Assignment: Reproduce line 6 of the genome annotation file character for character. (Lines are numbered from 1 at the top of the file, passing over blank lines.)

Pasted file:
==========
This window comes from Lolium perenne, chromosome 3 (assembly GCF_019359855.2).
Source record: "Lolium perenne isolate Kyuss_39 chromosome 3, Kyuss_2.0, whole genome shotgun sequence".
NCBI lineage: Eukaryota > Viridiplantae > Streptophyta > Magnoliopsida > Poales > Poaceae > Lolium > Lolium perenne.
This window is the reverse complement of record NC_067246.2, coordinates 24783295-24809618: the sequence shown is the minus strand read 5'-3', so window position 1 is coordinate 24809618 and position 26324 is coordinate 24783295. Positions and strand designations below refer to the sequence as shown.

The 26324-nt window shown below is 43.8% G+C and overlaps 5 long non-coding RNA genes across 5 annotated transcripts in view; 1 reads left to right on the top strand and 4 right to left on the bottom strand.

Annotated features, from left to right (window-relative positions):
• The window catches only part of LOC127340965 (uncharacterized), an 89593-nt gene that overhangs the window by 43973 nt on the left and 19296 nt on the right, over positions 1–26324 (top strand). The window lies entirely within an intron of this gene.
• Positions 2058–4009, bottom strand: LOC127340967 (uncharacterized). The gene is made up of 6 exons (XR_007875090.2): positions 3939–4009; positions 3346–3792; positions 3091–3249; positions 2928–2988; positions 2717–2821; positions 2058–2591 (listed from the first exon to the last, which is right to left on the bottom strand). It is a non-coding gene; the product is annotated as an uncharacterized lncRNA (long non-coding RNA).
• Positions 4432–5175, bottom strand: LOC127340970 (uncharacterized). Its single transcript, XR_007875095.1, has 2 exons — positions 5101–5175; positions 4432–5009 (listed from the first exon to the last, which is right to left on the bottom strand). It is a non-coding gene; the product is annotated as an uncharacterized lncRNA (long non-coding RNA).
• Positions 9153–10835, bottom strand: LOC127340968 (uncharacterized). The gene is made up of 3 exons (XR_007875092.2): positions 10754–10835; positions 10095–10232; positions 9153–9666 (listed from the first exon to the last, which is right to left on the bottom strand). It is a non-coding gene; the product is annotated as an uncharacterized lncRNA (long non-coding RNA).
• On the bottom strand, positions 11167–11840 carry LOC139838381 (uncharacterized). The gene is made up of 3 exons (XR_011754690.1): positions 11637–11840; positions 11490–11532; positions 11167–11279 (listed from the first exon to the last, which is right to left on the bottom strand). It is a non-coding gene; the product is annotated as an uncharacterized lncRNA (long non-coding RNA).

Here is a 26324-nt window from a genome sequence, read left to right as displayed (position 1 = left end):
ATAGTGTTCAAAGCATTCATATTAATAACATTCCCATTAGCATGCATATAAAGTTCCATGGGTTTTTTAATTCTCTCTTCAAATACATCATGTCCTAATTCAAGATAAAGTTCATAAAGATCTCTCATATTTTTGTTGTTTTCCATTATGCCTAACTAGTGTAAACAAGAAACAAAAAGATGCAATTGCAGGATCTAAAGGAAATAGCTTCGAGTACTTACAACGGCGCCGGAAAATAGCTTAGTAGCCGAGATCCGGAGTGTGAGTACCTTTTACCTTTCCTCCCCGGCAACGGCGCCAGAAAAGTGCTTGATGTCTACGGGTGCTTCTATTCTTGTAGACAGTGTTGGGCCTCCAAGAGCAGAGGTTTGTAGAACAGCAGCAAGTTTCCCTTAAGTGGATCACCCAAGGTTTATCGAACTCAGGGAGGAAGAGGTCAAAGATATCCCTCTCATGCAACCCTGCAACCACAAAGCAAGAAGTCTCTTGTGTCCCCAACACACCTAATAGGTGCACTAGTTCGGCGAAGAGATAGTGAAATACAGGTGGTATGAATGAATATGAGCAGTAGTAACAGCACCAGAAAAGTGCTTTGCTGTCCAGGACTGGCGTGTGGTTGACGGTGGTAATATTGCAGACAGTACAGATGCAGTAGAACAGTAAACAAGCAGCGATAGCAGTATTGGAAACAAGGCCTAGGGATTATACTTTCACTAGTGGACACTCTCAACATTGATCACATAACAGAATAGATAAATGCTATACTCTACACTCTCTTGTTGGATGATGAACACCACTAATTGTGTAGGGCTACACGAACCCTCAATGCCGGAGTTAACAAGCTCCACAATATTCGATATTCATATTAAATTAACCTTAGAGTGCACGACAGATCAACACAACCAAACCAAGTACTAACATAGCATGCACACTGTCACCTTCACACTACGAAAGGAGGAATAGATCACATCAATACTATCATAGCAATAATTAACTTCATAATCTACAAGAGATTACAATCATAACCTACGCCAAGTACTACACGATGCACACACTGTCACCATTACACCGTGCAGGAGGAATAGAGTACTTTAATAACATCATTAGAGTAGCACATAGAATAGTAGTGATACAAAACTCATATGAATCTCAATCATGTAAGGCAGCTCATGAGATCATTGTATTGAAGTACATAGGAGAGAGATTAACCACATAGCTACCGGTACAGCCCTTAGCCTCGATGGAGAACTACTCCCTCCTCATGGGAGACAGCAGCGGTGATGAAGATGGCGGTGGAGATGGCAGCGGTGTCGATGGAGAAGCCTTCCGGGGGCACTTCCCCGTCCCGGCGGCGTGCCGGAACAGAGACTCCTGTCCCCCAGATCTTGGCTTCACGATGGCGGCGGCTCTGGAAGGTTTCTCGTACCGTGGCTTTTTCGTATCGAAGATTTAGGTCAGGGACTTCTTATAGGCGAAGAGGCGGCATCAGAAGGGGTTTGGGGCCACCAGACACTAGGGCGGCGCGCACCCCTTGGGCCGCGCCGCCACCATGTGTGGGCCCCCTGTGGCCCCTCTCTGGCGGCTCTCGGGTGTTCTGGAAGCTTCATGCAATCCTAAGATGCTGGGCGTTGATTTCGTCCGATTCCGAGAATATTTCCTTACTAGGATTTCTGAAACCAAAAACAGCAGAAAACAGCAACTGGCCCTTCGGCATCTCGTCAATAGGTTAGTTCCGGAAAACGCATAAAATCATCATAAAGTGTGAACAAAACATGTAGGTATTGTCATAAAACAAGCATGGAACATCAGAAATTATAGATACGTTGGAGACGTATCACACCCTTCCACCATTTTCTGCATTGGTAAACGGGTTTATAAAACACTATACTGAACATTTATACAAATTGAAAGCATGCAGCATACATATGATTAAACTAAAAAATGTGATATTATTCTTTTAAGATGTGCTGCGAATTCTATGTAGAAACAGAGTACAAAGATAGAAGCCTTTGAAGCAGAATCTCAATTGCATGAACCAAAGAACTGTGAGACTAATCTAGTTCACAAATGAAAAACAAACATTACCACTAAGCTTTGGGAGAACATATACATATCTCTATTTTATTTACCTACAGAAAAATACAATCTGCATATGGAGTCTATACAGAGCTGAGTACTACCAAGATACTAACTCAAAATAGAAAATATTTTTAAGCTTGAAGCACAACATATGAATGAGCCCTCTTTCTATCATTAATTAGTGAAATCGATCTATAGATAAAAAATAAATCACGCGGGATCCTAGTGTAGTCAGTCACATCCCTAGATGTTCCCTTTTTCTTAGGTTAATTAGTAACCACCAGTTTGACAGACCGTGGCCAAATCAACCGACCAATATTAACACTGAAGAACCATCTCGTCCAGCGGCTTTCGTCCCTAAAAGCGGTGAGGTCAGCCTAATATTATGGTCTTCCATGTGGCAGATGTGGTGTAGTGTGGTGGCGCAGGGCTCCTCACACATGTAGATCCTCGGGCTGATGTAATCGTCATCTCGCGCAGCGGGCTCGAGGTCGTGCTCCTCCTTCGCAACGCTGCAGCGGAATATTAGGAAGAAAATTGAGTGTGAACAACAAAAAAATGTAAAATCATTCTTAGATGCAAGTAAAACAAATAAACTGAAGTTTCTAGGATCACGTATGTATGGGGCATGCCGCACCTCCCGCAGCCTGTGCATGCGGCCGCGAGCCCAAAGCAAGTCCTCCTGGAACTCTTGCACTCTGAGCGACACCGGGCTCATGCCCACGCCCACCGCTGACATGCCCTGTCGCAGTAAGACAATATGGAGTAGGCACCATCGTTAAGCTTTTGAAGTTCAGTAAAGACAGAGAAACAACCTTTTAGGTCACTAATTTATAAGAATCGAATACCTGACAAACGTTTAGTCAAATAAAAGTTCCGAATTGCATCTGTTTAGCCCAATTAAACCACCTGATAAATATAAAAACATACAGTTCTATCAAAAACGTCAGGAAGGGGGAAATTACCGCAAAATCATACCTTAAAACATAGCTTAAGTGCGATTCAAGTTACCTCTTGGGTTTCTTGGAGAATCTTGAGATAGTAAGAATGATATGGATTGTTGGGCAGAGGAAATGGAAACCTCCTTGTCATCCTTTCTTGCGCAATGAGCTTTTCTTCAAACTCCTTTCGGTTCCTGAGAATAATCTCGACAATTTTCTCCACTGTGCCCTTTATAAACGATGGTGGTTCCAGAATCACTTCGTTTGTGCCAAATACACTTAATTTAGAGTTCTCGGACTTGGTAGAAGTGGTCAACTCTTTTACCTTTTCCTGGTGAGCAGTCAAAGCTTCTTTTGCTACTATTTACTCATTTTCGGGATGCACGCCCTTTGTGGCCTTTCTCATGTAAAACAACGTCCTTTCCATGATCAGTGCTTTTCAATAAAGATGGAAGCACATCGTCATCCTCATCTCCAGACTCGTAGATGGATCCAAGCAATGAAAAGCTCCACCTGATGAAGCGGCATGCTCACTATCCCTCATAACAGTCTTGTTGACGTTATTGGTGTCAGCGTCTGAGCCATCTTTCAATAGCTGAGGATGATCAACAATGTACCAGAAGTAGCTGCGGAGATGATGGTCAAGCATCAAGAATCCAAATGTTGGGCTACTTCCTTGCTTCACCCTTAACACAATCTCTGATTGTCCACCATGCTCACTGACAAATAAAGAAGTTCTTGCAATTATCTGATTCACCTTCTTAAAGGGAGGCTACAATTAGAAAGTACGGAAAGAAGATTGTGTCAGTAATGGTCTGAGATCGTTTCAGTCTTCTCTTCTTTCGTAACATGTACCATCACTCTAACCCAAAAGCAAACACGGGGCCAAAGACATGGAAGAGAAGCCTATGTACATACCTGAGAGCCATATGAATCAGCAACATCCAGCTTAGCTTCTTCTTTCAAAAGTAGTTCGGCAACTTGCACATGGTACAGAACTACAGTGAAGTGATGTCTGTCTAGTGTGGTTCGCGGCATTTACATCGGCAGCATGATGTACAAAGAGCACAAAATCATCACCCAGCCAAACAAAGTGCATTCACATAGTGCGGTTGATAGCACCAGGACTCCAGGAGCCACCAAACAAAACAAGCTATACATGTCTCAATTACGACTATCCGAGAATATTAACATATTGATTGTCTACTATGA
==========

Annotated features, from left to right (window-relative positions):